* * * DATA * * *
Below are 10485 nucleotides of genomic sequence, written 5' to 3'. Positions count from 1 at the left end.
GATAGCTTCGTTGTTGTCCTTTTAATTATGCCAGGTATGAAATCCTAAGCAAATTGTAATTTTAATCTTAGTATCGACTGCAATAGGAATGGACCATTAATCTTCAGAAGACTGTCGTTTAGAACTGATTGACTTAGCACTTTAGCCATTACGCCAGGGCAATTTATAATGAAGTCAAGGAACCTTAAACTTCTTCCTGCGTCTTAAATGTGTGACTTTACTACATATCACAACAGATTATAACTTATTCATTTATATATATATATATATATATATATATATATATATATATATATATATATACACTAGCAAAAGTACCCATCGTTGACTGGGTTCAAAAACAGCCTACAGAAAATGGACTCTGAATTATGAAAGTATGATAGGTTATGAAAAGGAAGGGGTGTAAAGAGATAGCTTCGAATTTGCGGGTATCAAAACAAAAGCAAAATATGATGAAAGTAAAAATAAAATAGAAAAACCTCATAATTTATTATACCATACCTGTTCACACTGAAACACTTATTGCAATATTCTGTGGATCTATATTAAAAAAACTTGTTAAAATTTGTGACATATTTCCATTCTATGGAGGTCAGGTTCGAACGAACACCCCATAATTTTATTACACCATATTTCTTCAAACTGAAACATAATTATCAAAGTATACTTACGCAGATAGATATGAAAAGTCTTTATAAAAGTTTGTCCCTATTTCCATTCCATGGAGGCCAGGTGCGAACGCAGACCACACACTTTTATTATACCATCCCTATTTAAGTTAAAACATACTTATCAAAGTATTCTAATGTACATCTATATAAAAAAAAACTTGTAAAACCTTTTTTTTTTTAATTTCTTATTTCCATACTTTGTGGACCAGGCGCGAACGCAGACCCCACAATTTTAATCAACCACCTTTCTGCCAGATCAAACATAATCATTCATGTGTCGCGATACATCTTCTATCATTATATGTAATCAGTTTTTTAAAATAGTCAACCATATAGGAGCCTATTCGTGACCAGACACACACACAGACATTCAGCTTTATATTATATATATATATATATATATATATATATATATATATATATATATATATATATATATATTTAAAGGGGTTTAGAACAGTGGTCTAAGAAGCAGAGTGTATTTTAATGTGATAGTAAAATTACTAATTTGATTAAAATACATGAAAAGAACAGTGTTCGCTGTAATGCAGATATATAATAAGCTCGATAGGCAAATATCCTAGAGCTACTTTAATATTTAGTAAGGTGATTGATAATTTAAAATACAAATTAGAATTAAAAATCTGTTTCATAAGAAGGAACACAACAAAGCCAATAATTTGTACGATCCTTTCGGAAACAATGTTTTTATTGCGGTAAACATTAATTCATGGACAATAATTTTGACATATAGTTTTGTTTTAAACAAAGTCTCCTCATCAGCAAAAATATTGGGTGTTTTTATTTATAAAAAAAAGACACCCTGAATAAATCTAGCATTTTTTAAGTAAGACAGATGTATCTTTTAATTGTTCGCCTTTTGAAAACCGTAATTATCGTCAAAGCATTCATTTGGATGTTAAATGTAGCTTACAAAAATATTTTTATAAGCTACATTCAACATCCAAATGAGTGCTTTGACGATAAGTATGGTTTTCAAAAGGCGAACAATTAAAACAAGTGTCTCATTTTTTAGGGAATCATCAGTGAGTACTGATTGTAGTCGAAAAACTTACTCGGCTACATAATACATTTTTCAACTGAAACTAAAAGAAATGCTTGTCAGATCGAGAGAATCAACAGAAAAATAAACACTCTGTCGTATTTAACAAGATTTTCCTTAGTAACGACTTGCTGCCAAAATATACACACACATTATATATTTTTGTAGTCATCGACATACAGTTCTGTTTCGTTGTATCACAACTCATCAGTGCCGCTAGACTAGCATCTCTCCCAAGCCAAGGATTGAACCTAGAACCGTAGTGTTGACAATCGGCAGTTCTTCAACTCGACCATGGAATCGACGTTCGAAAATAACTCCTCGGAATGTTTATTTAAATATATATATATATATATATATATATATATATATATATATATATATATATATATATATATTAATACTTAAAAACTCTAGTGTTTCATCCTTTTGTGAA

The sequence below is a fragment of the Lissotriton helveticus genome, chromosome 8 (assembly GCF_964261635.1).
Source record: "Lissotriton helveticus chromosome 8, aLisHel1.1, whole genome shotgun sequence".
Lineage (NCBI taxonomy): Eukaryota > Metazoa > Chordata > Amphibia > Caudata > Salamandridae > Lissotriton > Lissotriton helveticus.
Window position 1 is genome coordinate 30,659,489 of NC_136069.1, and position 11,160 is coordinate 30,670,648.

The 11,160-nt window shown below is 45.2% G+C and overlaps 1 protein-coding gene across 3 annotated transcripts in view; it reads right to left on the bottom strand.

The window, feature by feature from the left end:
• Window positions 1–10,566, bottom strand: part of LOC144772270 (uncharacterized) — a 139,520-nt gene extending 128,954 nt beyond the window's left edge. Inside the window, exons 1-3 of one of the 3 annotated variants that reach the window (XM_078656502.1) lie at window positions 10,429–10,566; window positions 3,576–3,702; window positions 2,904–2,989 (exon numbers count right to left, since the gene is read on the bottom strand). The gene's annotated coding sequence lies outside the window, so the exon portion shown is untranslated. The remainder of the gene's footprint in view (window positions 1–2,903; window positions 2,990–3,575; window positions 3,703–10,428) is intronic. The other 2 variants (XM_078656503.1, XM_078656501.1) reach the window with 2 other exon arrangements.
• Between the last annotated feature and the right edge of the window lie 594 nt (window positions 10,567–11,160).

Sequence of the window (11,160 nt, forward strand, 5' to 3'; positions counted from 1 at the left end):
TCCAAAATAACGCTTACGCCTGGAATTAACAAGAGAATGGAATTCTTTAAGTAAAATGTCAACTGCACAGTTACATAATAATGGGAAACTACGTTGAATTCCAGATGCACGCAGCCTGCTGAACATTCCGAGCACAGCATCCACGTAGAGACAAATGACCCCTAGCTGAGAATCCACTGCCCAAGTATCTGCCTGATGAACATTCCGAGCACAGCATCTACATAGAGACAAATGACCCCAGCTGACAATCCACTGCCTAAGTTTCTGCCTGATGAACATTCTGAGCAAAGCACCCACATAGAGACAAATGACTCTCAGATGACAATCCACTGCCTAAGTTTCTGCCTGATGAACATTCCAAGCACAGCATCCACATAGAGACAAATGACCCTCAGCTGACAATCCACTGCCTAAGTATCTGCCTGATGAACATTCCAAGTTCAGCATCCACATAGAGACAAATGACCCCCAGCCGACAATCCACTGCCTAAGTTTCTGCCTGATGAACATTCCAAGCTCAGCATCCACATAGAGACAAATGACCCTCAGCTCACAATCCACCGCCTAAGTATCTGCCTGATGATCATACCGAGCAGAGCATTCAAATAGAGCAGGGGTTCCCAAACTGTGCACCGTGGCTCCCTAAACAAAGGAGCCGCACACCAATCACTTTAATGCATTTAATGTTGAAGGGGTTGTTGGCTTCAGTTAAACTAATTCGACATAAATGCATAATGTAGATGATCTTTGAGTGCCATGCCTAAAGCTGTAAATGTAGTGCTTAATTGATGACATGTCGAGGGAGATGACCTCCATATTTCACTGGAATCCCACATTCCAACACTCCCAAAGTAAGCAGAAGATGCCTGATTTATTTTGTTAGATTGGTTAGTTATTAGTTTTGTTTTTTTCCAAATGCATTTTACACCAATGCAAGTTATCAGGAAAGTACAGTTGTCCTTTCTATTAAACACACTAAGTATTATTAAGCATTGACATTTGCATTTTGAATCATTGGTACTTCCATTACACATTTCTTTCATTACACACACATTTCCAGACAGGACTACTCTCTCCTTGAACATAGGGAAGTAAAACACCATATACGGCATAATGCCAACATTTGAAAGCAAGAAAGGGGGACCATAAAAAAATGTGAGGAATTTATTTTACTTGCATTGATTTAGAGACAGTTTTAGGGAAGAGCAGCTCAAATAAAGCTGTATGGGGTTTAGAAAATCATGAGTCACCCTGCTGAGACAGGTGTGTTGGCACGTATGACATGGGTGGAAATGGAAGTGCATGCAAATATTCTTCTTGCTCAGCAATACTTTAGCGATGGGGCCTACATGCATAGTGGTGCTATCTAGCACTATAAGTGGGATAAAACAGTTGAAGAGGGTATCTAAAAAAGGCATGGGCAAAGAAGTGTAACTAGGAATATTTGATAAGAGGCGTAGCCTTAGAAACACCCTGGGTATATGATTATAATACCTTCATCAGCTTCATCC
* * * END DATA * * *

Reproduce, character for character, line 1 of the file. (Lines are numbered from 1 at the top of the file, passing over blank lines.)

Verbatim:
Below are 10485 nucleotides of genomic sequence, written 5' to 3'. Positions count from 1 at the left end.